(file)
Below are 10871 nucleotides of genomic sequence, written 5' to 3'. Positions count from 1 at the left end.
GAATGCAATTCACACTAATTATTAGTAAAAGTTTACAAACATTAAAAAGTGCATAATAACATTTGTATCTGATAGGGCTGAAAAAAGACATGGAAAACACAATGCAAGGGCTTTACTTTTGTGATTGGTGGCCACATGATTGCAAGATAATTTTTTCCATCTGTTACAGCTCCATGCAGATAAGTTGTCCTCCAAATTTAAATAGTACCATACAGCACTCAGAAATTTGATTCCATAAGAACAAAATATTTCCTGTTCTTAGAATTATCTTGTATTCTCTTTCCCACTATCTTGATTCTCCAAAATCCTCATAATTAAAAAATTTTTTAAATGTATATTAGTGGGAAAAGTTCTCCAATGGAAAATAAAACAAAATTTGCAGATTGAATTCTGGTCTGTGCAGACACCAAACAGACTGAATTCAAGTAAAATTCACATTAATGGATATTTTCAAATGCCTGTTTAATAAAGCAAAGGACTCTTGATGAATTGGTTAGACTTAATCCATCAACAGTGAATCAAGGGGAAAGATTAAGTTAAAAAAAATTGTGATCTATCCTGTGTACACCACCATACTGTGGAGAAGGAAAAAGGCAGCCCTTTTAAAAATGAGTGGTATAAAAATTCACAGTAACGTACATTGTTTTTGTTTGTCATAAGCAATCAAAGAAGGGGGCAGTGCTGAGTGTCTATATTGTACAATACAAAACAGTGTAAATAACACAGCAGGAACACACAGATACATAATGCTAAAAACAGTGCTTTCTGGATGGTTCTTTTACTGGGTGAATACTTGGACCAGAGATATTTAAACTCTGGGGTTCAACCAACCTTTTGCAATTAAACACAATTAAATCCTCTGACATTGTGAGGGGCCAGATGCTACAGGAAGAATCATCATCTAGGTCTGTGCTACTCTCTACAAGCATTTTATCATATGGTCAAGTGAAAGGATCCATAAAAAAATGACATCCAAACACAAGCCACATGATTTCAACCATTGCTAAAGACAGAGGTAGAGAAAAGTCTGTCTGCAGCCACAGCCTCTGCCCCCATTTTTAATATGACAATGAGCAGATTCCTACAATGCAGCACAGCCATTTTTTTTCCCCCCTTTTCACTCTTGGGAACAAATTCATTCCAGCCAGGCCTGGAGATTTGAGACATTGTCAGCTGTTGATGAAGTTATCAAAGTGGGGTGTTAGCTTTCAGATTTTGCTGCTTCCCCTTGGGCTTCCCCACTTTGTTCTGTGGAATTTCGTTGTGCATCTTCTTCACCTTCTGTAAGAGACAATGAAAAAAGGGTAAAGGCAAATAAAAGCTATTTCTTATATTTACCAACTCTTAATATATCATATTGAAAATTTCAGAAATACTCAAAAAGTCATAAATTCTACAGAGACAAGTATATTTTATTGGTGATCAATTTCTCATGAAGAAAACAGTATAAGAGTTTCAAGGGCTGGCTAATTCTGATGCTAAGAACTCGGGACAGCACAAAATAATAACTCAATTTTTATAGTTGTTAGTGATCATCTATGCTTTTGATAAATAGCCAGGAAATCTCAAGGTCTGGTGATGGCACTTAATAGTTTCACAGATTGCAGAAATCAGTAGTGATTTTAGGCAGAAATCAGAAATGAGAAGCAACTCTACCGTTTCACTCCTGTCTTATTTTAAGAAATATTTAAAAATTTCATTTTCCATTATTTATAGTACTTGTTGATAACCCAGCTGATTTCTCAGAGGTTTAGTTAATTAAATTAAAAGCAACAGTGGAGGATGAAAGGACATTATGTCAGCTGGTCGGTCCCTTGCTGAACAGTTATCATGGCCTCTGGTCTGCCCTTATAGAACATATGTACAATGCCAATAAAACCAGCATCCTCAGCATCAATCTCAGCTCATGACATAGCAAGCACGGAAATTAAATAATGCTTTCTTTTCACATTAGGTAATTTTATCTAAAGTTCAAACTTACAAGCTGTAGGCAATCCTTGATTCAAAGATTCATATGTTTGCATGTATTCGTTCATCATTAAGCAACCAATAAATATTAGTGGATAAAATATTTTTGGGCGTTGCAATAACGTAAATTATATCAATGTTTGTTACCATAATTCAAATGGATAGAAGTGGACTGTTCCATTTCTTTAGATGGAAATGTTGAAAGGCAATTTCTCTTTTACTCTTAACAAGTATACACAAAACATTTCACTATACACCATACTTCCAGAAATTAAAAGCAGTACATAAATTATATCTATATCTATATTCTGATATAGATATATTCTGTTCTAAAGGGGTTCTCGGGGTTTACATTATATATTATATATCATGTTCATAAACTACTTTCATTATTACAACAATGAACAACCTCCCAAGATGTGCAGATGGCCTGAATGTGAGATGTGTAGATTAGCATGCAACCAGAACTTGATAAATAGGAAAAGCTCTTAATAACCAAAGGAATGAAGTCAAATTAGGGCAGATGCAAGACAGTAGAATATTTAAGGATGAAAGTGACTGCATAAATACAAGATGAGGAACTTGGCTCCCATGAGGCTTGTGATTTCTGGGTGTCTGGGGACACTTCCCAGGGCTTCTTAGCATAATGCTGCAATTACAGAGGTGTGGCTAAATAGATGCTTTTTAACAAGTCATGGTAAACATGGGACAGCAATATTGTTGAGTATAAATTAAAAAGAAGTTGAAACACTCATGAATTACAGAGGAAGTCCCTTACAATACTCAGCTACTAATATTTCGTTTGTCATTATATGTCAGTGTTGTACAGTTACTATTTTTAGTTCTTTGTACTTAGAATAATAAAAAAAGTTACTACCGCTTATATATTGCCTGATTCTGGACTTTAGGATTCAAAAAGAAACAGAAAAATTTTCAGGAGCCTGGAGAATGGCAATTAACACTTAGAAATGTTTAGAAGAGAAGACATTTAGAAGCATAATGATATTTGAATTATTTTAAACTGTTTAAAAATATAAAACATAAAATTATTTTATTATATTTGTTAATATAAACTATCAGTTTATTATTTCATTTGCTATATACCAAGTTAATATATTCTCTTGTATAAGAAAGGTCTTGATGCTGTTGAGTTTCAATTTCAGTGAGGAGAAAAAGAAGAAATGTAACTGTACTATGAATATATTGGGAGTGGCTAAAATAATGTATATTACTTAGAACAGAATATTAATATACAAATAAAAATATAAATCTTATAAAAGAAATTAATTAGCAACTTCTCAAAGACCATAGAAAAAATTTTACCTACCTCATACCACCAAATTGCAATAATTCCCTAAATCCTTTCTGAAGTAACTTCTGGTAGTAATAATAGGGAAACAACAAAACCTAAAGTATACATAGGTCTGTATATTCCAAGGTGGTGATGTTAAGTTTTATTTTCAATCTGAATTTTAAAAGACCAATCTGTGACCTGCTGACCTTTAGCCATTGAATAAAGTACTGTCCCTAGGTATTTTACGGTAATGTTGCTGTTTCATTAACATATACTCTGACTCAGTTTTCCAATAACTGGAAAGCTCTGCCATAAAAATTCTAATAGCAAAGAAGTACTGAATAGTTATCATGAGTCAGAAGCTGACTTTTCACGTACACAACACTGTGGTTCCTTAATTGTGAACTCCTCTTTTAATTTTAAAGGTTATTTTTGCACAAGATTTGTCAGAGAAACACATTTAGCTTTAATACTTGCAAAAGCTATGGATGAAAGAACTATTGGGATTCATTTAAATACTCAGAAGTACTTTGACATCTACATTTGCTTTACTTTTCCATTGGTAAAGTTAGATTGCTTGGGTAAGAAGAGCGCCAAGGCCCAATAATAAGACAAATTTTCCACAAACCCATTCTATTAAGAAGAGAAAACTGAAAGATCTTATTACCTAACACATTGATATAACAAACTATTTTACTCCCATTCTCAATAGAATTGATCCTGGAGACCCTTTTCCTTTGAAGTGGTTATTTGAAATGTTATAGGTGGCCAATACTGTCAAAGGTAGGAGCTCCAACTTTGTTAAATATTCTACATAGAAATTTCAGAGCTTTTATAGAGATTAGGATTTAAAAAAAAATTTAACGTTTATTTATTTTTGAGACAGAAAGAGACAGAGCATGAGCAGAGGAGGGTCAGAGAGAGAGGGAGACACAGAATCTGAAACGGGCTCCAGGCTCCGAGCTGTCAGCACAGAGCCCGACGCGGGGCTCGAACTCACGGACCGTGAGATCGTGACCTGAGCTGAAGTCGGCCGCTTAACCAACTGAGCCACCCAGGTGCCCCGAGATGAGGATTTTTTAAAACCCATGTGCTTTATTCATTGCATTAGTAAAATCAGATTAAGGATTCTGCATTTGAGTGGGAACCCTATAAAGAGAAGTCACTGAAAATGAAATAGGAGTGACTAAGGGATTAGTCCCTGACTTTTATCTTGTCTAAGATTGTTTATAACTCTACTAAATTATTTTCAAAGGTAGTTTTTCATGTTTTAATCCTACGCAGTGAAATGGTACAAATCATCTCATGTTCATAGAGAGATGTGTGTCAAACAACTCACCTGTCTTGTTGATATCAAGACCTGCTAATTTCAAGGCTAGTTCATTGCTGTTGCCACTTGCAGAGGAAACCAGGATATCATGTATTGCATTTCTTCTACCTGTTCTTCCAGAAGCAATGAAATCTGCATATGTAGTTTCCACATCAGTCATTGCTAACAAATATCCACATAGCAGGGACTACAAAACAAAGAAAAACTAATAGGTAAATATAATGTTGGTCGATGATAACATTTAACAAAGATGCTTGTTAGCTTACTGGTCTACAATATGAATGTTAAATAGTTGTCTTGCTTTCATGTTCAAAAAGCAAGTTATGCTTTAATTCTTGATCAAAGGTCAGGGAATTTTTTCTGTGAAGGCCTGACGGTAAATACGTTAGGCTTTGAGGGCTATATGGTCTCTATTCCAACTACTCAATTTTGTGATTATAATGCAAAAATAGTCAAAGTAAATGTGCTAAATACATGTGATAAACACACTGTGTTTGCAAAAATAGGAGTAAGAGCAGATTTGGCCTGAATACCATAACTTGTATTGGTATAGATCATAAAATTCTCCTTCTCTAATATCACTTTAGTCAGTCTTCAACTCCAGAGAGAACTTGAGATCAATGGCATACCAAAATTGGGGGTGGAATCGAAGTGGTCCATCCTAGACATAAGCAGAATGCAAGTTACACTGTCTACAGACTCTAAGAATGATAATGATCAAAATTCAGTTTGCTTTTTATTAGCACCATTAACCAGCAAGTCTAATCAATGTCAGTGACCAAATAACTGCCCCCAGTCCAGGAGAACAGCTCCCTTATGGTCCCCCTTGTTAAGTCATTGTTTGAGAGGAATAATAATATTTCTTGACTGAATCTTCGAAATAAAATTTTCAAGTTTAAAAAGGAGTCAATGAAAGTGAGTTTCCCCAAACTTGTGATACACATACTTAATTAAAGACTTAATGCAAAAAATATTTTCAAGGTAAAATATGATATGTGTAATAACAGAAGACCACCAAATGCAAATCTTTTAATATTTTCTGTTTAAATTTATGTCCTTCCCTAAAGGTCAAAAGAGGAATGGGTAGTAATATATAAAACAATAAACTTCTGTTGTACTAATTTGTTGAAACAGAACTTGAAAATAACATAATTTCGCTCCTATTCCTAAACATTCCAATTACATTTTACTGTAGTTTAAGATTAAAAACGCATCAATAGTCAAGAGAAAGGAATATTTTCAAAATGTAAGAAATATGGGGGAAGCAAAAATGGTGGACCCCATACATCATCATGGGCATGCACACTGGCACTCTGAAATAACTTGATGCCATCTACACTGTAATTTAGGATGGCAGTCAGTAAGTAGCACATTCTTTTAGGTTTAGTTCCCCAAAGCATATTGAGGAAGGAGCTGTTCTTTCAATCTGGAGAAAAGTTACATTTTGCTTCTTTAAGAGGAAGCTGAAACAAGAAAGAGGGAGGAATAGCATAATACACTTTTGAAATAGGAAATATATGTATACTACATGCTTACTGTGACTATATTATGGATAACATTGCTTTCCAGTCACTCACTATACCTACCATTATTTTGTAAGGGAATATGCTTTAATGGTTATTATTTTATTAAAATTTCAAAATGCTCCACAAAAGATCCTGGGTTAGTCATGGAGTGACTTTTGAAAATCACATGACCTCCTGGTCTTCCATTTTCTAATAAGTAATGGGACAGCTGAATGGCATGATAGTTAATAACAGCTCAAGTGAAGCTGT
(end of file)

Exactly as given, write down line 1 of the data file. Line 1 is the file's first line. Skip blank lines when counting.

Below are 10871 nucleotides of genomic sequence, written 5' to 3'. Positions count from 1 at the left end.